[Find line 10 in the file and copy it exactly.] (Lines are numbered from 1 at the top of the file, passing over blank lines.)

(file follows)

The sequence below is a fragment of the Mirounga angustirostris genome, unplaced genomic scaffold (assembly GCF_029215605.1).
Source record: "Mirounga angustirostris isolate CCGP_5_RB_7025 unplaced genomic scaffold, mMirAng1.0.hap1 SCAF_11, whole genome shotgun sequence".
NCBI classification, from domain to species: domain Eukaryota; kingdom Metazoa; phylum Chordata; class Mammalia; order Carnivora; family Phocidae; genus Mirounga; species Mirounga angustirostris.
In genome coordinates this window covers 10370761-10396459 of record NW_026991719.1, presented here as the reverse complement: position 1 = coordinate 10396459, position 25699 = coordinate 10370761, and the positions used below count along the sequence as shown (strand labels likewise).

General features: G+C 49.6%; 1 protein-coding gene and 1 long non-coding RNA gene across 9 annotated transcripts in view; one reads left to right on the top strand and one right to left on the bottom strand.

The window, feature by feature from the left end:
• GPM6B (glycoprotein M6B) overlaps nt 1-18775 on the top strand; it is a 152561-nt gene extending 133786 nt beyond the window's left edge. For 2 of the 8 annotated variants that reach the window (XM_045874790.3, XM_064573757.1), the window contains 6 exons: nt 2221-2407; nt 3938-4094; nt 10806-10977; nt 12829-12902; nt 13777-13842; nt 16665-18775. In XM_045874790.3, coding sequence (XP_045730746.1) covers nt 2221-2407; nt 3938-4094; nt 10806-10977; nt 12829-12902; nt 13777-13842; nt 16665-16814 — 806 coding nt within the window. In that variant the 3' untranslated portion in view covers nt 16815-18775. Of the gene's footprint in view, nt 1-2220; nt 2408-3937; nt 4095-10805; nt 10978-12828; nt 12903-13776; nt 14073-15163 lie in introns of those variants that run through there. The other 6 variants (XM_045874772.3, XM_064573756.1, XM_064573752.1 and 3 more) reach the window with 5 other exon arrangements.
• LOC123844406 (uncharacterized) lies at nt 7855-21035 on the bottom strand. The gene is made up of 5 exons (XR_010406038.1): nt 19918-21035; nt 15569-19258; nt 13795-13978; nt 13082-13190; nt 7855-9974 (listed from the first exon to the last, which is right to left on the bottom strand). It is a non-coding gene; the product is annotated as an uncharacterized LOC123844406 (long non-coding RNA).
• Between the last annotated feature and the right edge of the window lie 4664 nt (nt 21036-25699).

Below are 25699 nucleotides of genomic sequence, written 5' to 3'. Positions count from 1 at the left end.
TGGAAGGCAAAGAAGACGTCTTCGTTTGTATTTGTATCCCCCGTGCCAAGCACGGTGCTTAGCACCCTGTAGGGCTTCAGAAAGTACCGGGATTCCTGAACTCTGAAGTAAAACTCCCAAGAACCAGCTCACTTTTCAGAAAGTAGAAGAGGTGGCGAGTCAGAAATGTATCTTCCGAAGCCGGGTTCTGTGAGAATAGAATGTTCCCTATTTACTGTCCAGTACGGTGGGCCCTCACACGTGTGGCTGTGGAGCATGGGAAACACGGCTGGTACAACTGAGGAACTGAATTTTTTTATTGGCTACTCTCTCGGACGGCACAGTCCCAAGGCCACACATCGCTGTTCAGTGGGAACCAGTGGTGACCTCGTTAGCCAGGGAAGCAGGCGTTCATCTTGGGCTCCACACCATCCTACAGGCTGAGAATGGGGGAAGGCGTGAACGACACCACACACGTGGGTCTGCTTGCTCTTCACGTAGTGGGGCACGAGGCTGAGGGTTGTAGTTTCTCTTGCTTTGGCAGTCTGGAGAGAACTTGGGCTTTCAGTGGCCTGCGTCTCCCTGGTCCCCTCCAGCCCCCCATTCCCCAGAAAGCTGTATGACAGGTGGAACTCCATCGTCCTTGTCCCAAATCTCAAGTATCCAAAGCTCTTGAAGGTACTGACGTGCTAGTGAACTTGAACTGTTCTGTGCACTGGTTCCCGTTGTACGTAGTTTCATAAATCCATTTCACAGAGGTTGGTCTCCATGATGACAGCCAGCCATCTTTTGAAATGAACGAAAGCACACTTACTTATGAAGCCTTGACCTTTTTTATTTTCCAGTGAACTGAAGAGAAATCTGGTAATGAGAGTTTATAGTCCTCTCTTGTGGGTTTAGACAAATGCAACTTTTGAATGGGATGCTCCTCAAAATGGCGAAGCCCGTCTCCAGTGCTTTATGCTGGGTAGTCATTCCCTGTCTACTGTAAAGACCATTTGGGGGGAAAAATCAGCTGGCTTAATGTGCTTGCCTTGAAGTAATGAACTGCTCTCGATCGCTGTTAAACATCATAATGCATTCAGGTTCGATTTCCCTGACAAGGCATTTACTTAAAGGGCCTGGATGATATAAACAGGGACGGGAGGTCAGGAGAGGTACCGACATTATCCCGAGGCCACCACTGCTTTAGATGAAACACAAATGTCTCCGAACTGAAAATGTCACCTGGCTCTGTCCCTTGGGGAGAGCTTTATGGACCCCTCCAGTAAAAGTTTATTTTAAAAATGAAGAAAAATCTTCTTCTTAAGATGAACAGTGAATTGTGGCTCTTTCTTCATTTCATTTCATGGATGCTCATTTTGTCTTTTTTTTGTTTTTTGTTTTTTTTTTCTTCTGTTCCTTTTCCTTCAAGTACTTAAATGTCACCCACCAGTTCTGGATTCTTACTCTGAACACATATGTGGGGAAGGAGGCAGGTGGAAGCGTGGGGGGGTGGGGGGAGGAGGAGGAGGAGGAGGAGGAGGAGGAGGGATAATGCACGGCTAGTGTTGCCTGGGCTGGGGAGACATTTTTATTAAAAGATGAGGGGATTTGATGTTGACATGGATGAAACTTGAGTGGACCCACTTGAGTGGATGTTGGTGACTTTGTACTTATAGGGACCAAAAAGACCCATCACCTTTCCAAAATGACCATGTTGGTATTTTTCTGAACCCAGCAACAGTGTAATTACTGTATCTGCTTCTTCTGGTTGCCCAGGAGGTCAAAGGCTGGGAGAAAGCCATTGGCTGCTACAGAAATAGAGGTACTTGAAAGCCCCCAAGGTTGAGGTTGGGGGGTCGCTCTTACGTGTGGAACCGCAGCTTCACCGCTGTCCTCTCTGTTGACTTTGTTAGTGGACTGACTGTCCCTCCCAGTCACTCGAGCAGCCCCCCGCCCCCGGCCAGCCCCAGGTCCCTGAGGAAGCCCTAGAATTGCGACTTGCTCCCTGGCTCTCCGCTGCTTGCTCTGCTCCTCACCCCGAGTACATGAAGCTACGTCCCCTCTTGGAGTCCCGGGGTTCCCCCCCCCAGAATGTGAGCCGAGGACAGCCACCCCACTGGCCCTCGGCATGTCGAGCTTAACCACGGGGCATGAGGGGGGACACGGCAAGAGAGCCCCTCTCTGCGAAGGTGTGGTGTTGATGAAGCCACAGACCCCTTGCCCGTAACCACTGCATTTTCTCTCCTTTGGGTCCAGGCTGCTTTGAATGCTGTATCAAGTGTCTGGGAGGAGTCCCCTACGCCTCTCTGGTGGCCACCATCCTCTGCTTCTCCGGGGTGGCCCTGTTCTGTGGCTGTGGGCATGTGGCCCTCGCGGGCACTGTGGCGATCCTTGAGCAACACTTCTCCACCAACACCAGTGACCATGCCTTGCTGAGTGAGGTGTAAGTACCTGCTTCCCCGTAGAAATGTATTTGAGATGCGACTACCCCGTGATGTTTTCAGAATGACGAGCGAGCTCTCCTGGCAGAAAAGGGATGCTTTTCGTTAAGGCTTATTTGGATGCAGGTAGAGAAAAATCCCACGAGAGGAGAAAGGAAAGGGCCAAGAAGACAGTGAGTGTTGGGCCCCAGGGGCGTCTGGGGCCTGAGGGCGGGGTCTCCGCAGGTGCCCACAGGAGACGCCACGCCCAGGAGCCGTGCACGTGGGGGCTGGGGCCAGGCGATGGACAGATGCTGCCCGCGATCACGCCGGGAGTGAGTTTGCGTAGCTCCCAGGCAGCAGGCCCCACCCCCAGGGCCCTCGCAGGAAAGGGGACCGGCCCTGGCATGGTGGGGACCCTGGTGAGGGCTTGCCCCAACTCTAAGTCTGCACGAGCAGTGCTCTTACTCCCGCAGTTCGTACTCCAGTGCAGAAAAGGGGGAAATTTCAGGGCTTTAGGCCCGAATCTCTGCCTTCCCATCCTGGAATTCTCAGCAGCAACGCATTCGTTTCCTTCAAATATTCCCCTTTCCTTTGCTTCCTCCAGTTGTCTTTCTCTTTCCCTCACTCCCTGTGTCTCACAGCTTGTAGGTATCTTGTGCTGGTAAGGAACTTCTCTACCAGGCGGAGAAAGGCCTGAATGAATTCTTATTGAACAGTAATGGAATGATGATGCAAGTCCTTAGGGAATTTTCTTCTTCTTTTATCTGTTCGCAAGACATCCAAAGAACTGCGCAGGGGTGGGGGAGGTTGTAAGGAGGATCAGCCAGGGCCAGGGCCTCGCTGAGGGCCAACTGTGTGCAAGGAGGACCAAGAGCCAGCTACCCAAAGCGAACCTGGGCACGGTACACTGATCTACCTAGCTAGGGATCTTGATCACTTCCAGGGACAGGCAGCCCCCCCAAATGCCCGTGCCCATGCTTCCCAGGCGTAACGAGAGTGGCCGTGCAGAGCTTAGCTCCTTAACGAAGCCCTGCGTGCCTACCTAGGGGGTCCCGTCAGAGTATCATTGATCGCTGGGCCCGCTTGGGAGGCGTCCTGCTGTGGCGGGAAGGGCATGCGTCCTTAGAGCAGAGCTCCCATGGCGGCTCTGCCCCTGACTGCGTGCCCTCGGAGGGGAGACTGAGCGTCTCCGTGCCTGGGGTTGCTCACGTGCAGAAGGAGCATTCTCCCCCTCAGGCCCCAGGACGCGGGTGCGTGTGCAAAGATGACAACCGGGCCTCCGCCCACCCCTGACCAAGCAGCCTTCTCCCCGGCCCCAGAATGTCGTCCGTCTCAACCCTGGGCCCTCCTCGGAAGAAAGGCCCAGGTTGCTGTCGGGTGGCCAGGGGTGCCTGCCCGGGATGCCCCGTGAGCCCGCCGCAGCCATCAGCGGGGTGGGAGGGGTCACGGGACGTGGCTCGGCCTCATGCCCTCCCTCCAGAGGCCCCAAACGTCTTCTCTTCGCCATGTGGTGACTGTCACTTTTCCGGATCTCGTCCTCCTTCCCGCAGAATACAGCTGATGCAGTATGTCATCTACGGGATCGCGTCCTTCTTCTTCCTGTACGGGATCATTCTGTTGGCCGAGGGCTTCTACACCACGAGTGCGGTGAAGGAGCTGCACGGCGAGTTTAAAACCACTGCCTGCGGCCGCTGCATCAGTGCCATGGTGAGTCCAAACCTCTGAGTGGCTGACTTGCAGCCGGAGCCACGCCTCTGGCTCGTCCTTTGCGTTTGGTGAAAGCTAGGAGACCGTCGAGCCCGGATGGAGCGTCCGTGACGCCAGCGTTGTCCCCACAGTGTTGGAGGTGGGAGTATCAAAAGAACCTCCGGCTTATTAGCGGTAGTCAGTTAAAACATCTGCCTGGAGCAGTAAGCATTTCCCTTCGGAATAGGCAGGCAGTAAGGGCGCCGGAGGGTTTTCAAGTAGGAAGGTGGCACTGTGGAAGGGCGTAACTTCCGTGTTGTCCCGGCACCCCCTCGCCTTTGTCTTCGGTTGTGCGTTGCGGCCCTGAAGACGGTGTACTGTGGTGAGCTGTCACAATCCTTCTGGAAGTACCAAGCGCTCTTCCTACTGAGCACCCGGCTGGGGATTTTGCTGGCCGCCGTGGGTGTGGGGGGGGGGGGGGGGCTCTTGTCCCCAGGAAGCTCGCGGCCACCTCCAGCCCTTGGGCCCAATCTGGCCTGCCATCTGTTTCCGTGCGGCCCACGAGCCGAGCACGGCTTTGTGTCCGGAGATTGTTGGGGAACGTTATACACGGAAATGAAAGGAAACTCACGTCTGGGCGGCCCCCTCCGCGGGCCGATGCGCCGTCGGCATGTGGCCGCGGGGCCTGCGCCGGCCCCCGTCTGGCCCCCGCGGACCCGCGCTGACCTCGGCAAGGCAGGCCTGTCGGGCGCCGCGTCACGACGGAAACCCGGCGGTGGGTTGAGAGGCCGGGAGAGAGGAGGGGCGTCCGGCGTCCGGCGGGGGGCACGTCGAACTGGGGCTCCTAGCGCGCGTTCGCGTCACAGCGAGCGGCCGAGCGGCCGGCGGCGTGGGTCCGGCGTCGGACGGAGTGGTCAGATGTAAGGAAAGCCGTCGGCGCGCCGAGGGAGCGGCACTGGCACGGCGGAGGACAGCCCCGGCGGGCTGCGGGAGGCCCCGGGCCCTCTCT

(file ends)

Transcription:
Below are 25699 nucleotides of genomic sequence, written 5' to 3'. Positions count from 1 at the left end.